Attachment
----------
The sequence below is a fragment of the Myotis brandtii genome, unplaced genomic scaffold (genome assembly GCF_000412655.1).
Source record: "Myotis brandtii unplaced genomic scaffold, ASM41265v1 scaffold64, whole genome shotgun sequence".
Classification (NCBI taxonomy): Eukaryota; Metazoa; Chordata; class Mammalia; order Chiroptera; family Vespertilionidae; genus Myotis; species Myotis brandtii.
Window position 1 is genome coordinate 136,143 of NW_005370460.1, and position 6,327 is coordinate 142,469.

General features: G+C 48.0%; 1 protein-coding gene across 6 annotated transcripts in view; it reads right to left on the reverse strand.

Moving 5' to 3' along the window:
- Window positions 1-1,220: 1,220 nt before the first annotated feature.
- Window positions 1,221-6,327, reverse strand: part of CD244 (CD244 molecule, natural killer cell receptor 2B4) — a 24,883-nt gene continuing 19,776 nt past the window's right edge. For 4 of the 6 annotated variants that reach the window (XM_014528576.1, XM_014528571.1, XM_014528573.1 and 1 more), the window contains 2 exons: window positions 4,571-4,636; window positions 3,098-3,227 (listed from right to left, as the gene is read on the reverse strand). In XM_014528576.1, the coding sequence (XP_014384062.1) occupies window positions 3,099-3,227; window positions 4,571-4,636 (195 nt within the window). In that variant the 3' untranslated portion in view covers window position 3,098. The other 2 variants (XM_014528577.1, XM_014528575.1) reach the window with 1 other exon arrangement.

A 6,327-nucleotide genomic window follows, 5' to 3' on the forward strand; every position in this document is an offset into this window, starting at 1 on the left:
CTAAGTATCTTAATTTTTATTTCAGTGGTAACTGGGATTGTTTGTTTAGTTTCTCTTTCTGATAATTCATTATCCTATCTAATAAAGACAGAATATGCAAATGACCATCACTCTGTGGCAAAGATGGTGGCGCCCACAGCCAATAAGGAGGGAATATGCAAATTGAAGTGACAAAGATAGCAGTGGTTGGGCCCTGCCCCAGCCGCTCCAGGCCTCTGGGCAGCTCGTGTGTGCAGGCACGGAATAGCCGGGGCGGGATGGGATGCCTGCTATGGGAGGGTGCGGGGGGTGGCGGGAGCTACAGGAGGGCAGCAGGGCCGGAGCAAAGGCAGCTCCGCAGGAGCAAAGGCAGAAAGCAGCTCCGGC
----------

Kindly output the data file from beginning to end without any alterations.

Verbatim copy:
The sequence below is a fragment of the Myotis brandtii genome, unplaced genomic scaffold (genome assembly GCF_000412655.1).
Source record: "Myotis brandtii unplaced genomic scaffold, ASM41265v1 scaffold64, whole genome shotgun sequence".
Classification (NCBI taxonomy): Eukaryota; Metazoa; Chordata; class Mammalia; order Chiroptera; family Vespertilionidae; genus Myotis; species Myotis brandtii.
Window position 1 is genome coordinate 136,143 of NW_005370460.1, and position 6,327 is coordinate 142,469.

General features: G+C 48.0%; 1 protein-coding gene across 6 annotated transcripts in view; it reads right to left on the reverse strand.

Moving 5' to 3' along the window:
- Window positions 1-1,220: 1,220 nt before the first annotated feature.
- Window positions 1,221-6,327, reverse strand: part of CD244 (CD244 molecule, natural killer cell receptor 2B4) — a 24,883-nt gene continuing 19,776 nt past the window's right edge. For 4 of the 6 annotated variants that reach the window (XM_014528576.1, XM_014528571.1, XM_014528573.1 and 1 more), the window contains 2 exons: window positions 4,571-4,636; window positions 3,098-3,227 (listed from right to left, as the gene is read on the reverse strand). In XM_014528576.1, the coding sequence (XP_014384062.1) occupies window positions 3,099-3,227; window positions 4,571-4,636 (195 nt within the window). In that variant the 3' untranslated portion in view covers window position 3,098. The other 2 variants (XM_014528577.1, XM_014528575.1) reach the window with 1 other exon arrangement.

A 6,327-nucleotide genomic window follows, 5' to 3' on the forward strand; every position in this document is an offset into this window, starting at 1 on the left:
CTAAGTATCTTAATTTTTATTTCAGTGGTAACTGGGATTGTTTGTTTAGTTTCTCTTTCTGATAATTCATTATCCTATCTAATAAAGACAGAATATGCAAATGACCATCACTCTGTGGCAAAGATGGTGGCGCCCACAGCCAATAAGGAGGGAATATGCAAATTGAAGTGACAAAGATAGCAGTGGTTGGGCCCTGCCCCAGCCGCTCCAGGCCTCTGGGCAGCTCGTGTGTGCAGGCACGGAATAGCCGGGGCGGGATGGGATGCCTGCTATGGGAGGGTGCGGGGGGTGGCGGGAGCTACAGGAGGGCAGCAGGGCCGGAGCAAAGGCAGCTCCGCAGGAGCAAAGGCAGAAAGCAGCTCCGGC